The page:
“We showed a handful of pre-collected data at a handful of intersections around Rochester and Minneapolis,” Davis said. “What it shows is the point cloud collected by the sensor – just the raw point cloud with no post-processing done. In that information you can see people moving through it, cars moving through it, buses and light rail trains.”
After the presentation, Davis led the group to the parking lot for a close-up look at the technology and how it collects data and displays that data in real time. Le Sueur County GIS manager Justin Lutterman was among those who could envision possible applications for LiDAR.
“It’ll be interesting to see where this can go,” Lutterman said. “I’m sure the private industry will take off with this and emergency management, or the sheriffs and ambulances, would appreciate this kind of technology on their vehicles for a situation they might have to recreate. Roads and traffic designers would be able to monitor their resources, pavements, traffic counts and things like that.”
Over the coming months, researchers will gather more data to develop a workshop for county personnel interested in learning more about LiDAR and how it can be applied in their transportation systems.
“The next steps for this project are to collect some data with the car at intersections. Then we can use that information to fine tune our algorithms,” Davis said. “What the algorithms are going to do is take that raw data and give us useful information, like the number of cars, or the time a car passes through an intersection. That all feeds into the workshop we’re developing. The workshop is going to be for county GIS workers, traffic engineers and county engineers who are interested in learning about these technologies.”
Bridges over Minnesota waterways need to be protected from currents by a field of interlocking angular rocks called riprap. Without these rocks along the abutment, moving water could wear away the soil that supports a bridge’s foundation. The faster the water, the larger the riprap must be to provide adequate protection.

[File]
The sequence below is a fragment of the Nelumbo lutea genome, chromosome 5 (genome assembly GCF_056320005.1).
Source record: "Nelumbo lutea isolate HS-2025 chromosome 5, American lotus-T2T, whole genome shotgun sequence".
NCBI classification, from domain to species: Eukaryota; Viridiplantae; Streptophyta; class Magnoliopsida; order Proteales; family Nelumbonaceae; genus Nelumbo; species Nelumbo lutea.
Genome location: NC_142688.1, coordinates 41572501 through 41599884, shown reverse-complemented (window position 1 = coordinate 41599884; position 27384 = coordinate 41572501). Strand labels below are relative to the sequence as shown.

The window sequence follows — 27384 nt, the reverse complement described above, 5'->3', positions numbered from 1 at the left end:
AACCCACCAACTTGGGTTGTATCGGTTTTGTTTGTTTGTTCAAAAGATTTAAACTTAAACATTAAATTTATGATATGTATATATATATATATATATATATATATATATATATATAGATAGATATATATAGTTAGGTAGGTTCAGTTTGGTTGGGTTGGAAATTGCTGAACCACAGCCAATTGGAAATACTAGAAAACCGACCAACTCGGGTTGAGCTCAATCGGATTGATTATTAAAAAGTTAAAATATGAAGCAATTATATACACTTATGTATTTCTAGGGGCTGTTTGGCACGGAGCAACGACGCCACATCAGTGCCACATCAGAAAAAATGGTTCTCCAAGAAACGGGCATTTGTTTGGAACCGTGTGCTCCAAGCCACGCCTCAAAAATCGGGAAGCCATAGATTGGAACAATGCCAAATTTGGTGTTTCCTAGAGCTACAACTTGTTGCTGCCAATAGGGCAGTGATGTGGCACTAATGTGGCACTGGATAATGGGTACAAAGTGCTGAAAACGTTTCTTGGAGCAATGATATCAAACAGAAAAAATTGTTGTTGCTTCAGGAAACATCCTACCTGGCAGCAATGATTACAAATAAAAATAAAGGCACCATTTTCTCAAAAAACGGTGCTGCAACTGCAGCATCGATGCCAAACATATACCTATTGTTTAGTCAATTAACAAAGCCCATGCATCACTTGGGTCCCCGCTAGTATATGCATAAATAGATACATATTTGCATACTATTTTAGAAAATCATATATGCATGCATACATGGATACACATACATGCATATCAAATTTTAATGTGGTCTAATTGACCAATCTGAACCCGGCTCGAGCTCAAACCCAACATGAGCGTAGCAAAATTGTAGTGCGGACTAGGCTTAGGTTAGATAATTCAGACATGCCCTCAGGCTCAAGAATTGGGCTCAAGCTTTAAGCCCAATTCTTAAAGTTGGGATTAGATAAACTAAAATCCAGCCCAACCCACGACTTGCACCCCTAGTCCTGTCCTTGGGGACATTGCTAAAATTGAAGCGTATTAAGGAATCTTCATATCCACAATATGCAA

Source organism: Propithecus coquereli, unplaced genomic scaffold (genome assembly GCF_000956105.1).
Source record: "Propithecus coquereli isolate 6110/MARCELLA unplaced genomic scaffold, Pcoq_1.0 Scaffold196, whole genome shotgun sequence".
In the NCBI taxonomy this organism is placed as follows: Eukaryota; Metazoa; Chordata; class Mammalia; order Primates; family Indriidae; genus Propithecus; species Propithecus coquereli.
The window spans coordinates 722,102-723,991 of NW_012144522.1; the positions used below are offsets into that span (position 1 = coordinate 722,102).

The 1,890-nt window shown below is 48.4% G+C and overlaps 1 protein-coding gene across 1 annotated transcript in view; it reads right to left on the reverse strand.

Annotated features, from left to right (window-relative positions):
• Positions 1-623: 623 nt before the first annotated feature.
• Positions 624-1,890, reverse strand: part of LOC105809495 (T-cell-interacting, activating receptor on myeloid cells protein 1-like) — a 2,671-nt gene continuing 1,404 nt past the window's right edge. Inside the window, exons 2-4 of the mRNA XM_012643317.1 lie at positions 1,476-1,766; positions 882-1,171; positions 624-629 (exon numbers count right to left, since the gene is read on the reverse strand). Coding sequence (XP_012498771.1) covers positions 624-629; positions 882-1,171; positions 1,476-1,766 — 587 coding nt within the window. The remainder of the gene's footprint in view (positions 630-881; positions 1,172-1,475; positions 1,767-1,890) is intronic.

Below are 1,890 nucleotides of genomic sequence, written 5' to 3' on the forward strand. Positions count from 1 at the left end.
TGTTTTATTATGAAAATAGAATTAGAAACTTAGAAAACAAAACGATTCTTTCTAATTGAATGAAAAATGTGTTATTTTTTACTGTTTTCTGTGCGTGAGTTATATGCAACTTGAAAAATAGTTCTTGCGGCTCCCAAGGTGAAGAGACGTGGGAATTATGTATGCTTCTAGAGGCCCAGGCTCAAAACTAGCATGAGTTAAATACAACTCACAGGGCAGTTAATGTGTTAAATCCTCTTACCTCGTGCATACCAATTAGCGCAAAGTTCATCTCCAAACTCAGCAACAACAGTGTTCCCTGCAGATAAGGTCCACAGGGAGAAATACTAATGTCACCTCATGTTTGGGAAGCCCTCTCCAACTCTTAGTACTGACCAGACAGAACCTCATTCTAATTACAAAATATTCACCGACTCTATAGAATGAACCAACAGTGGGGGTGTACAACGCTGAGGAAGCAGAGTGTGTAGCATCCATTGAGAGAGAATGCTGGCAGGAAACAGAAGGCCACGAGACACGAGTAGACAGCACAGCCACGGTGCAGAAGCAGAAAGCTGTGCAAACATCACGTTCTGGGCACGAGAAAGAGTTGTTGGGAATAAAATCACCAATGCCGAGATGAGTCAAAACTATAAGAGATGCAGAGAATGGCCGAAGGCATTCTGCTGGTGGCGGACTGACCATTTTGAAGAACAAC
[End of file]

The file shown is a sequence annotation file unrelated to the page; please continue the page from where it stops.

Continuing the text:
While some parts of Minnesota have quarries rich with angular rock, other parts don’t – particularly the northwest and western regions. Bridge projects in those areas sometimes resort to the expensive practice of trucking in stones. Other times field stones are used, but they are less effective and must be replaced more often.
There soon could be a better option thanks to research coordinated by the Minnesota Department of Transportation and funded by the Minnesota Local Road Research Board.
At a few test sites around the state, researchers have used a grout mixture to cement smaller, rounded rocks together at a bridge abutment. Once applied to the rocks, the mixture forms what is called “matrix riprap.” The concept is in use in Europe for many bridge piers, but MnDOT was more interested in learning how it could be used on bridge abutments.
Matrix riprap is currently in use in Minnesota at the following bridges:
Highway 23 over the Rum River in Milaca
Highway 8 over Lake Lindstrom channel in Lindstrom
Prairie Road over Coon Creek in Andover
In May 2012, matrix riprap was placed at the Milaca bridge, which sits alongside a high school. Researchers hoped the use of matrix riprap would prevent vandals from removing the riprap rock and throwing it into the river. According to Nicki Bartelt, a MnDOT assistant waterway engineer, the matrix riprap has proven to be extremely strong and effective.
“Not only is matrix riprap significantly stronger than regular riprap, but it helps prevent vandalism as well,” Bartelt said. “The Milaca installation has been in place for three years now. It looks pretty good and it’s weathering well.”
In the lab, matrix riprap held up extremely well on mechanical pull tests and hydraulic flume tests. In fact, researchers were unable to determine the matrix riprap fail point on many tests, even after applying 10 times the shear stress that regular riprap can withstand. Matrix riprap was tested with both angular and round rock with no change in performance.
A new matrix riprap installation recently went in on the Highway 95 bridge over the Rum River in Cambridge. Later this summer, plans call for an installation on the Highway 60 bridge over the north fork of the Zumbro River in Mazeppa.
“The Highway 60 bridge is being replaced, and the river there has extremely high velocities, so we’re using the matrix riprap instead of regular riprap just because of the size of rocks that would be needed,” Bartelt said.
At least two more installations are planned for 2016. In the future, researchers plan to determine the fail point for matrix riprap. They also hope to study potential environmental effects the grout may have underwater.
MnDOT has also worked with local governments that have tried matrix riprap for themselves. One municipality is trying it as a heavy duty erosion control measure. The concept is catching on outside Minnesota as well.
“We have gotten a lot of inquiries from other states, and we have lent out the spec a lot,” Bartelt said. “Iowa, New Hampshire, Maine, Indiana, Wisconsin and Illinois are among the states to express interest. We have talked to a lot of people about it, so they tend to use our research.”